What’s the deal with the mosquitoes this year? Have you seen them in such numbers before? They’re attacking in mass, and there’s nothing you can do about it. We’ll all succumb to some sort of mosquito borne disease before the summer is over. It got so bad in my yard last weekend that my bug zapper shorted out.
And, what’s the deal with this rain? We either wake up to rain or sun streams through our bedroom window in the morning before clouds punch-in and the deluge follows.
What about the beach? Have you been to the beach yet this summer? Talk about wet sand, even your summer reading came home soggy. If you have a Kindle; have you purchased the new Kindle screen wiper? It has intermittent speeds, which is nice.
Your summer reading schedule at the beach can be saved with the new iWiper. Beach umbrella planted, beach chair adjusted, mosquito spray handy and your electronic mark activated; now you’re ready to read.
A Forbes Magazine article predicted that Amazon will begin discounting its Kindle books, which are actually a book toll, if you think about it. Amazon may push its competition, such as Barnes and Noble, out of the eBook business. But not so fast; it is also reporting that Barnes and Noble will give away its Nook, starting as a special for this Christmas. But one thing the Forbes article stressed: back-list books – which number 40 percent of all books. Those are the books that are only available in hardbound or paperback versions. Those are the books I read. They smell good, you can save them and stack them on your book shelf seeing their binding and remembering their contents. A book should be a bound, not just bits or bites on a screen.
But on the other hand, for an author to get his book published in book form is not very easy. If you want your lifelong dream published, it will most likely end up a self-published paperback or an eBook. A self-published book could end up starting at the bottom of the list on Amazon. “We Won the Vietnam War” by a local writer entered the market at number 1,310,201. Therefore, it could be difficult (not to discourage a budding author), if a publisher is found, you could climb the list quickly or be added to bookshelves at the only real bookstore I know of – Barnes and Noble.
One local author, Leonard Adkins, who has been published by Arcadia Publishing, has more than a local following. Anyone who is interested in solace, a physical challenge or the scenes the Appalachian Trail can offer, will enjoy this book. Bringing into focus, hiking the Trail five times, Adkins has taken a road less traveled and is referred to as the “the habitual hiker.”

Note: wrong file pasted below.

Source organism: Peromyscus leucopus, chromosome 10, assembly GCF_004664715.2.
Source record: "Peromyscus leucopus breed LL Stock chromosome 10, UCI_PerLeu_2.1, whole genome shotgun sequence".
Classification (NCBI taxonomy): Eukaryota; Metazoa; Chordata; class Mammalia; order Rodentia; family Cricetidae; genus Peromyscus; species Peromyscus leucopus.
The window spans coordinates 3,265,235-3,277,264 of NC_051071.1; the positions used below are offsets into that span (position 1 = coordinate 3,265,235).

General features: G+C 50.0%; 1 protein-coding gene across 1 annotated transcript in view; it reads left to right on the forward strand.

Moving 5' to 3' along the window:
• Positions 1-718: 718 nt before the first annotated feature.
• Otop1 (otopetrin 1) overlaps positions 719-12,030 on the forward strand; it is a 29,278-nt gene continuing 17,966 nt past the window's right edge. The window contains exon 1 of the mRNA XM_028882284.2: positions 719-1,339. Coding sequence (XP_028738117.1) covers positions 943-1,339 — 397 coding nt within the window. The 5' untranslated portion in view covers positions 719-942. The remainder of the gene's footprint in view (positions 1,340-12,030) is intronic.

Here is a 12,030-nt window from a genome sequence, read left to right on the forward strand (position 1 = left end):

Hiking was a passion of mine many, many years ago. If I wanted to hike some of the trails my fellow hikers and I wandered some 35 years ago, things would have changed so much it would not be as fun or maybe recognizable anymore.
What were winding roads leading to the base of Mr. Adkin’s Appalachian’s where we hiked is now an Interstate. It makes it easier for a vehicle to cross some of the gorges but ruins the experience for hikers. A view of an Interstate bridge just doesn’t seem right in the wilderness. It’s like paying for parking at the concrete garage at the trail head and then visiting a taco stand before your hike.
It’s getting more difficult to get away from progress and what was an ever increasing mishmash of Interstates and five-lane highways. Why do, or did, we keep building roads? Congestion, according to the Reason Foundation. When you head to the beach packing that summer read or head to the trail head; you are more than likely to encounter vehicle congestion. There’s no walking the Appalachian Trail if there’s too much traffic to get to a trail head.
“Beginning in late 2008 and continuing into 2009 and 2010, Federal stimulus funding contributed an additional 22 percent to funding resources. These events have given the states some breathing room in addressing long-delayed construction work and may have led to better overall system performance. But looking forward, the recession also slowed Federal and state fuel tax revenues, making future repairs more difficult,” the Reason group reports.
The Reason Foundation promotes privatization of new roads. If you’re headed to the Outer Banks you’ll pay a toll. But recently you’ve read articles about the Australian company that lost to foreclosure of the tolled 895 connector to the airport access road and Interstate 295. This same company has been extremely successful in its home country. Why is that?
In Europe and other developed countries, their citizen drivers are used to tolls and rather accept them. We in the State grumble and grouse about them, including me. But I feel like they are the wave of the future that will eventually swallow us like a five-foot wave at the beach, just when it stopped raining, and it may just be a little more expensive to get to the Appalachian Trail and those boots that create a few less blisters may be just a little less affordable – got to save for those tolls.